Henrik Ibsen’s Peer Gynt was reportedly met with hostility by several famous names, including Hans Christian Andersen, when it was first published and performed in 1867. The playwright’s deliberate disregard for the conventions of nineteenth century drama - particularly in constantly shifting the characters through time and space, between dreams and reality - is reinforced in the play itself, when the eponymous Peer refers to Anitra as ‘not quite in accord with the norms of beauty’. He goes on to say ‘But what is beauty? A mere convention’ – one which both Peer and Ibsen are determined to flout.
This production, performed by student company Spiral Staircase Productions, captures the provocative nature of the play and reinvents it for a modern audience, making it just as exhilarating – and at times shocking - almost 150 years after publication.
Tim Kiely makes an excellent Peer, managing to effectively portray the protagonist in several different stages of life and situations. Kiely is equally impressive in moving scenes, such as that in which Peer’s elderly mother, Aase, dies in his arms, and the more energetic scenes featuring the large chorus, who are transformed from trolls to monkeys to patients in a madhouse.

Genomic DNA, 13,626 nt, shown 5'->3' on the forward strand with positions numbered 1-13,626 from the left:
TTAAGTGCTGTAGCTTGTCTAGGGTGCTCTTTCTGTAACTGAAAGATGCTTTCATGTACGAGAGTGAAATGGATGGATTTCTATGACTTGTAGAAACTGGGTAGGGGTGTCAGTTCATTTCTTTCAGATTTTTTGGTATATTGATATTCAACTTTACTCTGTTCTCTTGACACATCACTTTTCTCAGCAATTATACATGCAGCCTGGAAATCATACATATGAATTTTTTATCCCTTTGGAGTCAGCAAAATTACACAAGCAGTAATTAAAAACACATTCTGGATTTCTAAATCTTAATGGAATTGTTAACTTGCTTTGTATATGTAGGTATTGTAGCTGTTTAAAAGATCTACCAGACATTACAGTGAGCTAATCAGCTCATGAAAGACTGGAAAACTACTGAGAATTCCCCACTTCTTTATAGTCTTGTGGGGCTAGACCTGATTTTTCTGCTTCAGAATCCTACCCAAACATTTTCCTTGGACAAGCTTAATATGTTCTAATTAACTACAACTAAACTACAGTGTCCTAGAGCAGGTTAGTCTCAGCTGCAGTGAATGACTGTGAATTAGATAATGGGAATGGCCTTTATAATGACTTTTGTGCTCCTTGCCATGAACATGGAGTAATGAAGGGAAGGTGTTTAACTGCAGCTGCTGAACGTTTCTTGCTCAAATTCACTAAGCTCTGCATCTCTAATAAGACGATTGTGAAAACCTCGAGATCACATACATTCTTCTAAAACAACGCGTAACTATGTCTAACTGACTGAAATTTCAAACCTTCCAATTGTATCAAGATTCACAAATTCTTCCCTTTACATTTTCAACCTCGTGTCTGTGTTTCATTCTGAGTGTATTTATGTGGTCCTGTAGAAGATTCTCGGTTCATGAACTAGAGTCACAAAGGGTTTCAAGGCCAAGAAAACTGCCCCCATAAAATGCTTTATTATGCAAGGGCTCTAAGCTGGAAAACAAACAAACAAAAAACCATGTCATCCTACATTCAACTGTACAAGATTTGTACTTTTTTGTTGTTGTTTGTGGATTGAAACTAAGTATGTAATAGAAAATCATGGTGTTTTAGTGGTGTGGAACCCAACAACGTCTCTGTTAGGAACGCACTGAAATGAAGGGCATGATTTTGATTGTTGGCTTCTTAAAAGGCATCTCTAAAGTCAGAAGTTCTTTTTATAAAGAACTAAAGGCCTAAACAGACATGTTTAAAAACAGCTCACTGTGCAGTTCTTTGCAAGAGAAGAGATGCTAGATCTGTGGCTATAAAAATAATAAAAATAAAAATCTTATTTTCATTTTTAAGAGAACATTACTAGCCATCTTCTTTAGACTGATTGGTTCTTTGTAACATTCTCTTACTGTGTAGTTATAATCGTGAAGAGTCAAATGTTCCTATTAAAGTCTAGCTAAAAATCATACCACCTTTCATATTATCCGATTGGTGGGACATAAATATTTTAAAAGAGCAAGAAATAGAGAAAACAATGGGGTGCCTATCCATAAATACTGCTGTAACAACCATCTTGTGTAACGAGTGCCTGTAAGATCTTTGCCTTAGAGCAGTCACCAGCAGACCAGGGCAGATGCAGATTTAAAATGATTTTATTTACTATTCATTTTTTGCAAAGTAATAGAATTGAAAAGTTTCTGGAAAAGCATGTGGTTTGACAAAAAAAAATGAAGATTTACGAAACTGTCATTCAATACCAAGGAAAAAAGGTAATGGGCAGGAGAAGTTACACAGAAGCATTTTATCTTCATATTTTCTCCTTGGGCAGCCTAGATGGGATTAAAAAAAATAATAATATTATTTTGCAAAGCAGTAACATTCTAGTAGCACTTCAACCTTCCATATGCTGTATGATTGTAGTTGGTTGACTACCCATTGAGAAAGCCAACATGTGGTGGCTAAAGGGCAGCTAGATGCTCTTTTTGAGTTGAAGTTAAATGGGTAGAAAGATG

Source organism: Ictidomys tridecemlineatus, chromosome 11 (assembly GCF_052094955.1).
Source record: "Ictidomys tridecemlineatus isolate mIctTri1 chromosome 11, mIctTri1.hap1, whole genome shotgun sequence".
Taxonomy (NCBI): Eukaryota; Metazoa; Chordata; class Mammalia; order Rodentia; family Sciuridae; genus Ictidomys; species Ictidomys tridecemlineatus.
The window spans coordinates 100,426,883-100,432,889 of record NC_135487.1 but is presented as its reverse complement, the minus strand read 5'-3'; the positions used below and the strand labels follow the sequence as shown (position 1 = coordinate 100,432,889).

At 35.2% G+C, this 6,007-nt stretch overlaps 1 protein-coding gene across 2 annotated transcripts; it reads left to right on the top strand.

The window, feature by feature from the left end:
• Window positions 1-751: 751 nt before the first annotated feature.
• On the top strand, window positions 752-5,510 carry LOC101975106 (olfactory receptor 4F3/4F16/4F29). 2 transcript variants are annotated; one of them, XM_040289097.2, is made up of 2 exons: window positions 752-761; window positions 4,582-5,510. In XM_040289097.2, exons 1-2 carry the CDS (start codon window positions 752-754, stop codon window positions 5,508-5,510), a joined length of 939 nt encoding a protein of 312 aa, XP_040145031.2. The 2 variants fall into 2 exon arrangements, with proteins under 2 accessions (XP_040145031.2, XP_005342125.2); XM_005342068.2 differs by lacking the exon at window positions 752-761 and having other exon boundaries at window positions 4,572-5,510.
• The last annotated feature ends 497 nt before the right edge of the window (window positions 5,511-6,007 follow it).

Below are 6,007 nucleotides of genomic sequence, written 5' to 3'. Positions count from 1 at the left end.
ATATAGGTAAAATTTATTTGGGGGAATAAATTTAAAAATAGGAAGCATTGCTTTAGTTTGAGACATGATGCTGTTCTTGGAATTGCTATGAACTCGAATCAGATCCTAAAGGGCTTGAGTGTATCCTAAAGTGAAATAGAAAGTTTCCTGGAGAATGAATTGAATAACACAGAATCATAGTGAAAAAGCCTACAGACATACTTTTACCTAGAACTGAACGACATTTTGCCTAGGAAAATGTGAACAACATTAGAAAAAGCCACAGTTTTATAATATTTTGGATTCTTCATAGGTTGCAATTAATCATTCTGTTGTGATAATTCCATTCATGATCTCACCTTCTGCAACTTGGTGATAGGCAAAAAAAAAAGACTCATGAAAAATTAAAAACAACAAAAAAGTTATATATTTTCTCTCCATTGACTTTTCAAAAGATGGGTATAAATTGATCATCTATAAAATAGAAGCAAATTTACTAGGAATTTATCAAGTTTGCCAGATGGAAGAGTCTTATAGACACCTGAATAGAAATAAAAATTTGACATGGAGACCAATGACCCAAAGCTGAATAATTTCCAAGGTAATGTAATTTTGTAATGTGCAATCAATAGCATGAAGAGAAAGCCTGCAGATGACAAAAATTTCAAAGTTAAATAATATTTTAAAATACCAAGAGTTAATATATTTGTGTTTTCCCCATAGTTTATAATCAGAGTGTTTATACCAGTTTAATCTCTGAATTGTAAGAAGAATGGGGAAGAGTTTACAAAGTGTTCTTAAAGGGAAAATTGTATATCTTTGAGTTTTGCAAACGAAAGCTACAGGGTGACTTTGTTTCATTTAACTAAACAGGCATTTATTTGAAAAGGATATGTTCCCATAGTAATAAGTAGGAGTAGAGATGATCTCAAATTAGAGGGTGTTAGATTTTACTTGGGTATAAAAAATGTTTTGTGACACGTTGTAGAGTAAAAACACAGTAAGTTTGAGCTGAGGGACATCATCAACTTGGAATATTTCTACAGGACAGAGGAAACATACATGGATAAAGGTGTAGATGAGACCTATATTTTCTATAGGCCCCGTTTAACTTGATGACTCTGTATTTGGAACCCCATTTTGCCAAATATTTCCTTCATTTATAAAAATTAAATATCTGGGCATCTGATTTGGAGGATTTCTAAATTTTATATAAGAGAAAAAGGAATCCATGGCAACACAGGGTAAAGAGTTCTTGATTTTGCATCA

Margherita Philipp is also good, switching between the roles of Aase and young Solveig; though there is not quite enough distinction between the two characters. Kiely and Philipp are supported by the aforementioned chorus, who contribute great energy and passion, though the shouting and chaos created does become a little overwhelming at times.
The greatest asset of this production is the twenty-something strong orchestra that performs the original score by Edvard Grieg. The orchestra is set up above the stage and, together with the lighting, transforms the very simple set. The most compelling scenes are those brought to life by music, such as Peer’s attempts to escape the trolls, accompanied by Grieg’s In the Hall of the Mountain King, and Aase’s passing away, beautifully rendered with the help of the piece Aase’s Death.
It is a play full of contrast and dichotomy, which raises some interesting questions about freedom, personal identity, life and death. These are brought to the fore by the Mountain King, who says that the difference between humans and trolls is that humans live by the motto 'To thyself be true’, whereas trolls say 'Be true to yourself-ish.' Kiely captures Peer’s struggle with this idea well and you leave feeling both reflective and invigorated.
Carly Price (DI Reviewer), 18/11/10
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